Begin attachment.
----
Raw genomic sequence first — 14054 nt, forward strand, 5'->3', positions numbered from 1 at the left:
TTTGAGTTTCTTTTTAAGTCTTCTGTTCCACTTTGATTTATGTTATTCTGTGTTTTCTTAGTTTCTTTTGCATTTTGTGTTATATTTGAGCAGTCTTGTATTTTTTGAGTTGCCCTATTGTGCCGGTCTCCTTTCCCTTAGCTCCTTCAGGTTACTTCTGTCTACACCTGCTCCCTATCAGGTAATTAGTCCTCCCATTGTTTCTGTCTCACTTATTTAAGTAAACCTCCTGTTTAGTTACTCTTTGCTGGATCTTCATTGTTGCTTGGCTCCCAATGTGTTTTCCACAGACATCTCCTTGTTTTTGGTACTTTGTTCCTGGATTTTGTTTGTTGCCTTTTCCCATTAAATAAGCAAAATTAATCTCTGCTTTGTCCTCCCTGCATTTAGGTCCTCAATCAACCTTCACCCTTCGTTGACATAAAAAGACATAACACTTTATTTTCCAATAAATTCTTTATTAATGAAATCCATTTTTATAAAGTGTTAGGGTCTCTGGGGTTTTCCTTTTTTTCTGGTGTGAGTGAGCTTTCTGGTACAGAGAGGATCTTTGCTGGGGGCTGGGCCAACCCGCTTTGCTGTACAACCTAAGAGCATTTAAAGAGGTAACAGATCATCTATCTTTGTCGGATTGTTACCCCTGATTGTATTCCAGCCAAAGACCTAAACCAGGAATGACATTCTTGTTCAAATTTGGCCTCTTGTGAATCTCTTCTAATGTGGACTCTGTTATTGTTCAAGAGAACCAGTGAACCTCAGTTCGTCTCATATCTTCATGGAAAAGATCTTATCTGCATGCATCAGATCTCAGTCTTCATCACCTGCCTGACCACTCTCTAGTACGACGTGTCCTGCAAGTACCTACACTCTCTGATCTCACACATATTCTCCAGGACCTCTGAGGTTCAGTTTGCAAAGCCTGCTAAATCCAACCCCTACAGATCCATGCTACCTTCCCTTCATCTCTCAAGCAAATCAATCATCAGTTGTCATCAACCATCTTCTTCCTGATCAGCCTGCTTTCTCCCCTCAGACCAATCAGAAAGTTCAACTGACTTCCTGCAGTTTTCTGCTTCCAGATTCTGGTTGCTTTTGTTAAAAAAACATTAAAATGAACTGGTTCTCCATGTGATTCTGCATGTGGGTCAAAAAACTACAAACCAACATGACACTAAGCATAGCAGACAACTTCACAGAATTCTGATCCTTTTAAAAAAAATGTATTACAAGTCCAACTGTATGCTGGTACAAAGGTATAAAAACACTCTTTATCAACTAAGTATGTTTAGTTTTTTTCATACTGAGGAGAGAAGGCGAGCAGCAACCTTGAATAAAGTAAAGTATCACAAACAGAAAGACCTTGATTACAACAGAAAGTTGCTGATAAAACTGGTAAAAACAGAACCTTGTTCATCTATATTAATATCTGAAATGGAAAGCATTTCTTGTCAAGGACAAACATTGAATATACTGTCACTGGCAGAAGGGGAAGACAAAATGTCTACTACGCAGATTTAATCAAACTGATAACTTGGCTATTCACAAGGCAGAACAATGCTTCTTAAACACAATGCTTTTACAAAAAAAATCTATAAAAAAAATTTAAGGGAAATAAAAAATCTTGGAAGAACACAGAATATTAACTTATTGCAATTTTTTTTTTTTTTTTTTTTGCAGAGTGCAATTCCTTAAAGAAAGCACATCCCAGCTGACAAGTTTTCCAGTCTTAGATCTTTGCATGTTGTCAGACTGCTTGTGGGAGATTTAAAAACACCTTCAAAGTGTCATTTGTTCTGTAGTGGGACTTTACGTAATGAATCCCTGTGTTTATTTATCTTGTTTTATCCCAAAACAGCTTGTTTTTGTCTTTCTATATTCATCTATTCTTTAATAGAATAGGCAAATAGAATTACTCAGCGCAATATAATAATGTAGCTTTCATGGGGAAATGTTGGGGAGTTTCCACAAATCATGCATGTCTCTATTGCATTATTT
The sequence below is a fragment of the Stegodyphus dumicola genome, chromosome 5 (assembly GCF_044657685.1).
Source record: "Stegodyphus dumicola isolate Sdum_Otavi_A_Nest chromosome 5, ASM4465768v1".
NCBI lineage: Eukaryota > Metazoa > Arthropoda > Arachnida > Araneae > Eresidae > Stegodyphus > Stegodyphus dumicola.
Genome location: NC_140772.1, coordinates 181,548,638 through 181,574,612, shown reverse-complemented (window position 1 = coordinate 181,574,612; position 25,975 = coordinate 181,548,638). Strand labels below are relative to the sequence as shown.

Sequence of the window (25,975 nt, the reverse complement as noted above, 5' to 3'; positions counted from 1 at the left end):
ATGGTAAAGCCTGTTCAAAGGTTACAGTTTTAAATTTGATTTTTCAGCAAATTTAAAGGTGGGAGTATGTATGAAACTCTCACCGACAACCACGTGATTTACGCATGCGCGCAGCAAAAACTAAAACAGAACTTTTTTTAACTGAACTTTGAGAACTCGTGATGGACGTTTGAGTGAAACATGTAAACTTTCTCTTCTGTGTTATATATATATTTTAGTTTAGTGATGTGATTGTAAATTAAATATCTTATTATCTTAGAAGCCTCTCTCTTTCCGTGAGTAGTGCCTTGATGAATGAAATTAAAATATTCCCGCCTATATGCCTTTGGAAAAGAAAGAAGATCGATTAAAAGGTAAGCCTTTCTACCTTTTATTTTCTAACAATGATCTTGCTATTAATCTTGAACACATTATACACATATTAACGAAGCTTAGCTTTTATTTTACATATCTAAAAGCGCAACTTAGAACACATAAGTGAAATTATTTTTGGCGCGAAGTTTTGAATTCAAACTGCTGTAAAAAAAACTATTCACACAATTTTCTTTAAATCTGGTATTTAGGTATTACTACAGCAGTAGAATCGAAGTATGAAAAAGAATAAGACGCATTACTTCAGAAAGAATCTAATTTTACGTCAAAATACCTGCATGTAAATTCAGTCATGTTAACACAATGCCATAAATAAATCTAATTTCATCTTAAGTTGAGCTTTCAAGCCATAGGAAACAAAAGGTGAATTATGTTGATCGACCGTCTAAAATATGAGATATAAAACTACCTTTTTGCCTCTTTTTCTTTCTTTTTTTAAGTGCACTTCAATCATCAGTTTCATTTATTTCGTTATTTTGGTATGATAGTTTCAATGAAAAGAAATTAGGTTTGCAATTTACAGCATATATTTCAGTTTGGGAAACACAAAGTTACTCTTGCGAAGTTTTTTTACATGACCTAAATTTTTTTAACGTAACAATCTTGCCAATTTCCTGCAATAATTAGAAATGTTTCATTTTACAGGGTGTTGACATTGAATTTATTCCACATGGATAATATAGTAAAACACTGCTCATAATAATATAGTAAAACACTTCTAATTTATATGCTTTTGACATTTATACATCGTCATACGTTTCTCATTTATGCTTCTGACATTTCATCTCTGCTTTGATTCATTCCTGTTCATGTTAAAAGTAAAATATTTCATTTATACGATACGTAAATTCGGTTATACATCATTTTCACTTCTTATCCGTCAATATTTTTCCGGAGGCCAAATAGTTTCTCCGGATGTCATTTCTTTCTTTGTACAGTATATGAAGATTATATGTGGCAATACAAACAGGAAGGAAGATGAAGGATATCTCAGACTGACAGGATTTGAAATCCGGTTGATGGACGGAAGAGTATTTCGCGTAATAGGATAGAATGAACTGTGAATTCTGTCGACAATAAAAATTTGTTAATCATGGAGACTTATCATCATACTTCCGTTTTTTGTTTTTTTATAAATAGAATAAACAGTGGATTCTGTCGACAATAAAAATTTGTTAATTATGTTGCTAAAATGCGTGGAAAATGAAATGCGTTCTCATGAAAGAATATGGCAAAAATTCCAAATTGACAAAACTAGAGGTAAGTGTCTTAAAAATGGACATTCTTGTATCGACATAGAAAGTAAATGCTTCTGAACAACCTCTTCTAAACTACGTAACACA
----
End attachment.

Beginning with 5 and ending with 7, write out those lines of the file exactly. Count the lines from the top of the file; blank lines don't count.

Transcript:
NCBI lineage: Eukaryota > Metazoa > Arthropoda > Arachnida > Araneae > Eresidae > Stegodyphus > Stegodyphus dumicola.
Genome location: NC_140772.1, coordinates 181,548,638 through 181,574,612, shown reverse-complemented (window position 1 = coordinate 181,574,612; position 25,975 = coordinate 181,548,638). Strand labels below are relative to the sequence as shown.

Sequence of the window (25,975 nt, the reverse complement as noted above, 5' to 3'; positions counted from 1 at the left end):